A Syrian Kurdish official said today she hopes the United States will keep its forces in the region in the future no matter who is president.
Ilham Ahmed, president of the Executive Committee of the Syrian Democratic Council, the political arm of the Syrian Democratic Forces (SDF) that control northeast Syria, said at an event hosted by Newlines Institute that it is in America’s interests to help Kurdish-led forces fight the Islamic State (IS) in the country.
“What we have seen is that each president comes from a party that has its own strategy and policy regarding Syria,” Ahmed said in response to Al-Monitor’s question. “We expect overall that the strategy for the US is to protect firstly its homeland security by fighting terrorism alongside Kurds and the Syrian Democratic Forces.”
Ahmed spoke about the situation in northeast Syria at a virtual event held by the Washington-based think tank. The area is known as the Autonomous Administration of North and East Syria, and the Democratic Union Party is a major party in the region. The administration has a significant degree of autonomy, though the Syrian government has a limited presence in the region and does not fully recognize its administration. The population consists of Kurds, Arabs, Aramaic-speaking Christians, Turkmen, Yazidis and others.
The main military force in the region is the SDF, which the United States backed against IS. The Kurdish paramilitary People’s Protection Units lead the SDF, though Arab and Christian fighters make up a portion of its force.
Ahmed referenced former President Donald Trump’s repositioning of troops in Syria during her remarks. In 2019, Trump announced a withdrawal of US troops from northeast Syria to make way for a Turkish military intervention against the SDF. Trump ended up keeping US troops there, but the announcement and repositioning of US forces enabled Turkey to attack. The troops are currently remaining in Syria under current President Joe Biden’s command.
Ahmed said she hopes the United States does not plan to withdraw again in the future.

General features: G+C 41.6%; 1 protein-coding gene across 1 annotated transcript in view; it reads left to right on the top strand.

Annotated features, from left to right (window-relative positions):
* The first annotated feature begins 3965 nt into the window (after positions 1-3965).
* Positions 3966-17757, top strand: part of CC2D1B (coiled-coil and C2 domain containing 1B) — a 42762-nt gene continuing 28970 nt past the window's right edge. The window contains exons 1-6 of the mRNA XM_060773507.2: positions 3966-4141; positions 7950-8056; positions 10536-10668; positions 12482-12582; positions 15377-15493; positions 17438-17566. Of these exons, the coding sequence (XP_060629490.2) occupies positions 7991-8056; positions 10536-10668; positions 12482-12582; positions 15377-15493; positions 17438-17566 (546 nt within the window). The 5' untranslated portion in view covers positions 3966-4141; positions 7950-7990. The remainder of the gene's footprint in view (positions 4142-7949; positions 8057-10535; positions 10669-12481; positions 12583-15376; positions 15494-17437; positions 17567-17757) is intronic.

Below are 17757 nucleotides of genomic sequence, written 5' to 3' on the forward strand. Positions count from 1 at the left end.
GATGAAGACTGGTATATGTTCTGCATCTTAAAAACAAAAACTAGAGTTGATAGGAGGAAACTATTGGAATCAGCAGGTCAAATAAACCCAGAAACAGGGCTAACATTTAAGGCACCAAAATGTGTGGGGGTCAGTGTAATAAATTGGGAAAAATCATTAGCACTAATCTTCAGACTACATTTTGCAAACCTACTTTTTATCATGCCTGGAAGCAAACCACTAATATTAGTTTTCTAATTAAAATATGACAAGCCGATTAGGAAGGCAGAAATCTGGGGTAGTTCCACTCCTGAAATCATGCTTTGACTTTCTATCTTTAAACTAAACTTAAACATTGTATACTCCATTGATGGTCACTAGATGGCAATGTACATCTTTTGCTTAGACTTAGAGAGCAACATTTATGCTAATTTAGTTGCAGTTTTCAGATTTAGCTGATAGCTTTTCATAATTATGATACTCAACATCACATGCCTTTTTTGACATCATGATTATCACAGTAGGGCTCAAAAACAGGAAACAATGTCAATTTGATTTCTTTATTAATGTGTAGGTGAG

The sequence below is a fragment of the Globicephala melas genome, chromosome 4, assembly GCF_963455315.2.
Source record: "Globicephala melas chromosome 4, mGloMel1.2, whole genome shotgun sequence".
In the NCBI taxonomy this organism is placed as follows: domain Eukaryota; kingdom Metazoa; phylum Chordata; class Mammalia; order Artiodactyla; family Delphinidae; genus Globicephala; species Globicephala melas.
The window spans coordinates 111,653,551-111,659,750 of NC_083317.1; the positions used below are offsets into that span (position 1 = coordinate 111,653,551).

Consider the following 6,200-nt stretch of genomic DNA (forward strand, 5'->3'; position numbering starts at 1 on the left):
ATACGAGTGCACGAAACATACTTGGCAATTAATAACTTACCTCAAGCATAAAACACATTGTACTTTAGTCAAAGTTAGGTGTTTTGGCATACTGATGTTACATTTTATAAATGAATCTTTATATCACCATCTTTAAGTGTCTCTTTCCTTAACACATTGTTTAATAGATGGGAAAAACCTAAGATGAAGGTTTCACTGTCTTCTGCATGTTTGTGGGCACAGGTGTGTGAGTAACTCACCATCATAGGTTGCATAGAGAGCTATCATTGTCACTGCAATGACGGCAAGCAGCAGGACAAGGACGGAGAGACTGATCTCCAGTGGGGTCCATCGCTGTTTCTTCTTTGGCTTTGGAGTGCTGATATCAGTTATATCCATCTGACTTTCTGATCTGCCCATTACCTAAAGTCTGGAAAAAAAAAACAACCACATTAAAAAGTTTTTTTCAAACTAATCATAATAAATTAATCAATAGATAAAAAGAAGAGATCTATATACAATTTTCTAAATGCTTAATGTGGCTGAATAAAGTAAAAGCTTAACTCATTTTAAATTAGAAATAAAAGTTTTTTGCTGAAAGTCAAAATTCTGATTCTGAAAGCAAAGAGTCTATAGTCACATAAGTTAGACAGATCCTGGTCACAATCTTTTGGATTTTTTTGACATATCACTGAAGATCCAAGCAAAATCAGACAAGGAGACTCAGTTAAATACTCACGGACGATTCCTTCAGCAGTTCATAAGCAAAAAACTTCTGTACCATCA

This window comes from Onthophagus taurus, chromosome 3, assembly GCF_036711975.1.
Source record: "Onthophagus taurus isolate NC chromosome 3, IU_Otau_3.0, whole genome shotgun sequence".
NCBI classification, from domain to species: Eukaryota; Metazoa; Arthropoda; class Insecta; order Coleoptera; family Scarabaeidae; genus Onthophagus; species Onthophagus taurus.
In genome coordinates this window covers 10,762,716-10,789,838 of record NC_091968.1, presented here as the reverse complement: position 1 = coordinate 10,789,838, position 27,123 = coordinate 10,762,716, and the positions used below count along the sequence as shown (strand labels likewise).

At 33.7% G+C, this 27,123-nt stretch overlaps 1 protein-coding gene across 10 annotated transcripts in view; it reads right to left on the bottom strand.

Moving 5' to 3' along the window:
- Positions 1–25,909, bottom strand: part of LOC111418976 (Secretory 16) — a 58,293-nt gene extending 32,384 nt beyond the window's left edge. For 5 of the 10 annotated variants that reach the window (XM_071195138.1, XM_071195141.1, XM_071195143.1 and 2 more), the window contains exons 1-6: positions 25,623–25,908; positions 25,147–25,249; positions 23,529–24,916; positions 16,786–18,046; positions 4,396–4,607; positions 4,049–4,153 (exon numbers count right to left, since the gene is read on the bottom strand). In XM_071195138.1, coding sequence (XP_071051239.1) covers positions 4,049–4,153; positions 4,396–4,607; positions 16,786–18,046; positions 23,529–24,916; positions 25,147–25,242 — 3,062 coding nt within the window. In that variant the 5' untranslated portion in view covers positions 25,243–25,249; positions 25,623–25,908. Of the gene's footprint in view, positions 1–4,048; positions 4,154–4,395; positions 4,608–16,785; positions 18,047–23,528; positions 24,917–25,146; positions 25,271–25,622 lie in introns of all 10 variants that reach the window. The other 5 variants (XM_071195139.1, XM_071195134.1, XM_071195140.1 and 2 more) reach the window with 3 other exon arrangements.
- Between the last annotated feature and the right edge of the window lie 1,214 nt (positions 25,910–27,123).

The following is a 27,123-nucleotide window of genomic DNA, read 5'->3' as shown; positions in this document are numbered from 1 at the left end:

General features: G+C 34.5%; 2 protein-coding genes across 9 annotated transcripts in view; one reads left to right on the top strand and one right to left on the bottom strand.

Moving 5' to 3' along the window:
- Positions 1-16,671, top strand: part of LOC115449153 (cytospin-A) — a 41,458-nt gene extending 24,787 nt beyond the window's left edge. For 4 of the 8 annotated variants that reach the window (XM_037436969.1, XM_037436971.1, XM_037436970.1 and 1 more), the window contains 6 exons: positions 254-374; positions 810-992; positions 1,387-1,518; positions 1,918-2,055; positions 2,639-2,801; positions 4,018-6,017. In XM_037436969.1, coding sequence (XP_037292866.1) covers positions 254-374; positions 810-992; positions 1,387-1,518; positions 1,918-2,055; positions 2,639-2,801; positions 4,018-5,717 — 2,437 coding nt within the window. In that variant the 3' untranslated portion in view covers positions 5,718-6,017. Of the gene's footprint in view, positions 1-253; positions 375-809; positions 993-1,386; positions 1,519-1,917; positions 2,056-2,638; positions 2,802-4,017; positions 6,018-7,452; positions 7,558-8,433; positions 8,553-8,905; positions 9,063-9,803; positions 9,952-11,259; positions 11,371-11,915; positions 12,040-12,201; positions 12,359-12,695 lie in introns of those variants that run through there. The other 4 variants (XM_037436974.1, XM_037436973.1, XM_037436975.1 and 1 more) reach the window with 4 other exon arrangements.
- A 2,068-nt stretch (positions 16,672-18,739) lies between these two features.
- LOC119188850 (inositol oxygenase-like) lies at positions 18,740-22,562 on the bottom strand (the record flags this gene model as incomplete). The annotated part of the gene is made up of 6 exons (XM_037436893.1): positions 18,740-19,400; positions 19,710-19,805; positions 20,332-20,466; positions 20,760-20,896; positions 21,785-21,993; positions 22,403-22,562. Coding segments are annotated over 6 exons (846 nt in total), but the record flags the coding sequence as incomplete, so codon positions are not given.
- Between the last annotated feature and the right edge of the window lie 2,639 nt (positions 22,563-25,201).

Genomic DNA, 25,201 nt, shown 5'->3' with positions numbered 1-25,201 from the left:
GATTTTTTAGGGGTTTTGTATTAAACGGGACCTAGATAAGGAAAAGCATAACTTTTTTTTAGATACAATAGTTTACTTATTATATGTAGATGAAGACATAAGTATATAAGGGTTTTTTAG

“We hope that Syrian Kurdish fighters do not see the same decision of withdrawal and that the US protects its allies who helped fight [IS] for years,” she said.
Ahmed also mentioned recent fighting between Autonomous Administration security forces and a pro-government militia in the regional capital of Qamishli. Last month, clashes broke out between internal security forces and the pro-government National Defense Forces. The fighting ended after a few days with a Russian-brokered cease-fire.
Most of the National Defense Forces have since left the Tayy neighborhood where the violence took place, but they maintain a limited presence at a Syrian government site and Kurdish authorities fear the fighting could return again. Ahmed said the pro-government force should completely leave Qamishli.
“There’s a need to expel this group from Qamishli because they are always causing problems,” said Ahmed. “They randomly kidnap and arrest people and sometimes arrest civilians.”
The Autonomous Administration's efforts to negotiate with the Syrian government on the issue have failed, according to Ahmed.
“We asked for negotiations with the regime many times, but they did not accept to resolve the problems with dialogue,” she said.
On the issue of foreign IS-affiliated detainees in the region, Ahmed repeated administration and UN calls for countries to take back their citizens from camps and detention centers. She also said the administration fully expects Syrian President Bashar al-Assad to win upcoming elections in the country.
“We’re not expecting any change,” said Ahmed. “The president will remain the same.”